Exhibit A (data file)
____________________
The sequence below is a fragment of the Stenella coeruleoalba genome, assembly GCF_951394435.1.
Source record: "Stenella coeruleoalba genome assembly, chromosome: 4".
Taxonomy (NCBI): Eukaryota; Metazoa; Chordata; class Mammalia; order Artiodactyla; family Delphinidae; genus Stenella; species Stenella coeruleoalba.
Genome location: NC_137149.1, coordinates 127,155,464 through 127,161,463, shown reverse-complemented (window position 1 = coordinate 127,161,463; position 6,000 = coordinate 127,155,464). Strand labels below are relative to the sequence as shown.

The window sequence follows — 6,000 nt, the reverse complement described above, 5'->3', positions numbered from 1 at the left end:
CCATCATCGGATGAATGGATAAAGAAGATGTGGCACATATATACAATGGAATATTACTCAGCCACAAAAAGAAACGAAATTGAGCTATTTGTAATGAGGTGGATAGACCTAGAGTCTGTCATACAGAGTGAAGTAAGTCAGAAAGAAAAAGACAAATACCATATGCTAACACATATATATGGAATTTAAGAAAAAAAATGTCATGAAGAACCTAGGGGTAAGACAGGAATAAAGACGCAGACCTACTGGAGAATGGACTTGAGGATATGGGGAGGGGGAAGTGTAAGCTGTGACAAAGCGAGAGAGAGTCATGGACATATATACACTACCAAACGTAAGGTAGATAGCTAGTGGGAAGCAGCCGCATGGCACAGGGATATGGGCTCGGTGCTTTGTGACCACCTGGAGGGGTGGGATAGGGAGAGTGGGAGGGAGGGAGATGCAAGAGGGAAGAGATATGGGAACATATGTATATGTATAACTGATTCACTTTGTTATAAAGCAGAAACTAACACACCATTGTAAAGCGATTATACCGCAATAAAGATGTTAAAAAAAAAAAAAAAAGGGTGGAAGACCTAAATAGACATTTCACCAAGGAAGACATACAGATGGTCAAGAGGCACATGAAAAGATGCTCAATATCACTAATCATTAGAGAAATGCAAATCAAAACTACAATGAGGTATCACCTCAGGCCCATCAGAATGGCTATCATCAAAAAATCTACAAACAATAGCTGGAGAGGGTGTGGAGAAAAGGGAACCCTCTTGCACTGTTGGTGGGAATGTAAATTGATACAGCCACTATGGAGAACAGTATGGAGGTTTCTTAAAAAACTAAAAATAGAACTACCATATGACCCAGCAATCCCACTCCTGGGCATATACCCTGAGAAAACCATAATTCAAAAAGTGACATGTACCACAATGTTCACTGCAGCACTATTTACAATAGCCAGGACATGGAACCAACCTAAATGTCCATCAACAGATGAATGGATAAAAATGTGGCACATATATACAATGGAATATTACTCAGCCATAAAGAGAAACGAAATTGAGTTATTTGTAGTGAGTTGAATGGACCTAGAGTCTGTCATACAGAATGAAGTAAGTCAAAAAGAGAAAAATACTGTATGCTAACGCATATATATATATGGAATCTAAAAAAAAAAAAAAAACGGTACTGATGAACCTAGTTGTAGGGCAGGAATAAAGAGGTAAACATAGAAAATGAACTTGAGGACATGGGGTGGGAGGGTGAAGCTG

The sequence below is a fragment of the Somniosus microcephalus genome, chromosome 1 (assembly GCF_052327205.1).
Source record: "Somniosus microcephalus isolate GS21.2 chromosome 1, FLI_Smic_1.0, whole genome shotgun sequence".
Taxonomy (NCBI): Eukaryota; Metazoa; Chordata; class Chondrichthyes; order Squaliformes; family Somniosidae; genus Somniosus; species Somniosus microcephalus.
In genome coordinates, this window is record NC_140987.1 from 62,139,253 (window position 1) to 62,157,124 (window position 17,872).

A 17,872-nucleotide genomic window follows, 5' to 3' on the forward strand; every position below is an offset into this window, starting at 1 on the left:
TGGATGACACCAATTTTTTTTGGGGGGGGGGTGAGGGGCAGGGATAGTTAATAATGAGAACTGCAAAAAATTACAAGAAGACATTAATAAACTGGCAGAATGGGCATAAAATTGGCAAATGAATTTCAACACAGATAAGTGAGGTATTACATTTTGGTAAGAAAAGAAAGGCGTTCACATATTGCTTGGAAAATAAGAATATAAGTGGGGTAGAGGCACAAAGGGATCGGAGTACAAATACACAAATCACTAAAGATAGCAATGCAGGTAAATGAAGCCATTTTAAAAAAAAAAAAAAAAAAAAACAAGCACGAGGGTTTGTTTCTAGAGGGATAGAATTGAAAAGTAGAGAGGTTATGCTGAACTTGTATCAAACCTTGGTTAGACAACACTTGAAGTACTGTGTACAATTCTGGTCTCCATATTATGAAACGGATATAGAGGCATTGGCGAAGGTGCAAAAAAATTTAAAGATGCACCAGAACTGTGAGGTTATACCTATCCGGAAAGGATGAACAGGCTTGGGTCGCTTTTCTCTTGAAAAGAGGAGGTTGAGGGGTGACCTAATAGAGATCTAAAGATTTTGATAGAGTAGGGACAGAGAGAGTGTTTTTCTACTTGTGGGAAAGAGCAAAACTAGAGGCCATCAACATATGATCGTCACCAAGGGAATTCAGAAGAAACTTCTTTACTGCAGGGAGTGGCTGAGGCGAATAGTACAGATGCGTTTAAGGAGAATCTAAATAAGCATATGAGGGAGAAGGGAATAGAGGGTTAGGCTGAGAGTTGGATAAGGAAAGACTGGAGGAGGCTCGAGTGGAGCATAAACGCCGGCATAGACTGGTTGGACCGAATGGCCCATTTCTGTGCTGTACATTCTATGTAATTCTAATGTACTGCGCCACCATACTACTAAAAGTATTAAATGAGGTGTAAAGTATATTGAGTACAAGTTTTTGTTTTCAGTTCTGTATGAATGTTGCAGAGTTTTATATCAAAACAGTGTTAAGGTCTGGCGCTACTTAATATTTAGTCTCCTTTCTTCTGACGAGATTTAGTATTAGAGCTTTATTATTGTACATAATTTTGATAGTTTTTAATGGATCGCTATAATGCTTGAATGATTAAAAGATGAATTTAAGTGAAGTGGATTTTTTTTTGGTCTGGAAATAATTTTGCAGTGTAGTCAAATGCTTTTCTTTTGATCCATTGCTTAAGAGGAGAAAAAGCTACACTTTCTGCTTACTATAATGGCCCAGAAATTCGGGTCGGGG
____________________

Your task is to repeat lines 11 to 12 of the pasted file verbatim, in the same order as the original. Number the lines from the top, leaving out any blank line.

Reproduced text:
A 17,872-nucleotide genomic window follows, 5' to 3' on the forward strand; every position below is an offset into this window, starting at 1 on the left:
TGGATGACACCAATTTTTTTTGGGGGGGGGGTGAGGGGCAGGGATAGTTAATAATGAGAACTGCAAAAAATTACAAGAAGACATTAATAAACTGGCAGAATGGGCATAAAATTGGCAAATGAATTTCAACACAGATAAGTGAGGTATTACATTTTGGTAAGAAAAGAAAGGCGTTCACATATTGCTTGGAAAATAAGAATATAAGTGGGGTAGAGGCACAAAGGGATCGGAGTACAAATACACAAATCACTAAAGATAGCAATGCAGGTAAATGAAGCCATTTTAAAAAAAAAAAAAAAAAAAAACAAGCACGAGGGTTTGTTTCTAGAGGGATAGAATTGAAAAGTAGAGAGGTTATGCTGAACTTGTATCAAACCTTGGTTAGACAACACTTGAAGTACTGTGTACAATTCTGGTCTCCATATTATGAAACGGATATAGAGGCATTGGCGAAGGTGCAAAAAAATTTAAAGATGCACCAGAACTGTGAGGTTATACCTATCCGGAAAGGATGAACAGGCTTGGGTCGCTTTTCTCTTGAAAAGAGGAGGTTGAGGGGTGACCTAATAGAGATCTAAAGATTTTGATAGAGTAGGGACAGAGAGAGTGTTTTTCTACTTGTGGGAAAGAGCAAAACTAGAGGCCATCAACATATGATCGTCACCAAGGGAATTCAGAAGAAACTTCTTTACTGCAGGGAGTGGCTGAGGCGAATAGTACAGATGCGTTTAAGGAGAATCTAAATAAGCATATGAGGGAGAAGGGAATAGAGGGTTAGGCTGAGAGTTGGATAAGGAAAGACTGGAGGAGGCTCGAGTGGAGCATAAACGCCGGCATAGACTGGTTGGACCGAATGGCCCATTTCTGTGCTGTACATTCTATGTAATTCTAATGTACTGCGCCACCATACTACTAAAAGTATTAAATGAGGTGTAAAGTATATTGAGTACAAGTTTTTGTTTTCAGTTCTGTATGAATGTTGCAGAGTTTTATATCAAAACAGTGTTAAGGTCTGGCGCTACTTAATATTTAGTCTCCTTTCTTCTGACGAGATTTAGTATTAGAGCTTTATTATTGTACATAATTTTGATAGTTTTTAATGGATCGCTATAATGCTTGAATGATTAAAAGATGAATTTAAGTGAAGTGGATTTTTTTTTGGTCTGGAAATAATTTTGCAGTGTAGTCAAATGCTTTTCTTTTGATCCATTGCTTAAGAGGAGAAAAAGCTACACTTTCTGCTTACTATAATGGCCCAGAAATTCGGGTCGGGG